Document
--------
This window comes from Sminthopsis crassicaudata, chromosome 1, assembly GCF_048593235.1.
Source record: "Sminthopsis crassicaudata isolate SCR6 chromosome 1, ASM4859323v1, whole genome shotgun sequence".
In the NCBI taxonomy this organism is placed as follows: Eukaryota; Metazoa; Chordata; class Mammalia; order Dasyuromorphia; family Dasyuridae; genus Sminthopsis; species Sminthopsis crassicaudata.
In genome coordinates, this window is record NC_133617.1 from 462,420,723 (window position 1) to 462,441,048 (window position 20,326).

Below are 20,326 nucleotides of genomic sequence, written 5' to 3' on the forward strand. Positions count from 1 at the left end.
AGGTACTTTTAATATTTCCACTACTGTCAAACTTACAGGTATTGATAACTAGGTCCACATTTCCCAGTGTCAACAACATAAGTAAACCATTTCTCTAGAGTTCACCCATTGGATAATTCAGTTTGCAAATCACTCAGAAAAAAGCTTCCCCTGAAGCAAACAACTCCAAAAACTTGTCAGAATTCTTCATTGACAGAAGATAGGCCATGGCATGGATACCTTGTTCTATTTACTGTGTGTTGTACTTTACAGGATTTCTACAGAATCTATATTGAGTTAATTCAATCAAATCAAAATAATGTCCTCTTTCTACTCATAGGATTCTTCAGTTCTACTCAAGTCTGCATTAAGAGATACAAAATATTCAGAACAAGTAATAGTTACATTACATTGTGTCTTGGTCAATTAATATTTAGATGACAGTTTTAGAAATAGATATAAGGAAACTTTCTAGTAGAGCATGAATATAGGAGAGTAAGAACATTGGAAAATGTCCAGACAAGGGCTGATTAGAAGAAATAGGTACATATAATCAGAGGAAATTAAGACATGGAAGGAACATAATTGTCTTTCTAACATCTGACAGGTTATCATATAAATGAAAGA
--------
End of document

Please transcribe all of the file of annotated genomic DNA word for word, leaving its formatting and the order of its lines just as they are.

This window comes from Sminthopsis crassicaudata, chromosome 1, assembly GCF_048593235.1.
Source record: "Sminthopsis crassicaudata isolate SCR6 chromosome 1, ASM4859323v1, whole genome shotgun sequence".
In the NCBI taxonomy this organism is placed as follows: Eukaryota; Metazoa; Chordata; class Mammalia; order Dasyuromorphia; family Dasyuridae; genus Sminthopsis; species Sminthopsis crassicaudata.
In genome coordinates, this window is record NC_133617.1 from 462,420,723 (window position 1) to 462,441,048 (window position 20,326).

Below are 20,326 nucleotides of genomic sequence, written 5' to 3' on the forward strand. Positions count from 1 at the left end.
AGGTACTTTTAATATTTCCACTACTGTCAAACTTACAGGTATTGATAACTAGGTCCACATTTCCCAGTGTCAACAACATAAGTAAACCATTTCTCTAGAGTTCACCCATTGGATAATTCAGTTTGCAAATCACTCAGAAAAAAGCTTCCCCTGAAGCAAACAACTCCAAAAACTTGTCAGAATTCTTCATTGACAGAAGATAGGCCATGGCATGGATACCTTGTTCTATTTACTGTGTGTTGTACTTTACAGGATTTCTACAGAATCTATATTGAGTTAATTCAATCAAATCAAAATAATGTCCTCTTTCTACTCATAGGATTCTTCAGTTCTACTCAAGTCTGCATTAAGAGATACAAAATATTCAGAACAAGTAATAGTTACATTACATTGTGTCTTGGTCAATTAATATTTAGATGACAGTTTTAGAAATAGATATAAGGAAACTTTCTAGTAGAGCATGAATATAGGAGAGTAAGAACATTGGAAAATGTCCAGACAAGGGCTGATTAGAAGAAATAGGTACATATAATCAGAGGAAATTAAGACATGGAAGGAACATAATTGTCTTTCTAACATCTGACAGGTTATCATATAAATGAAAGA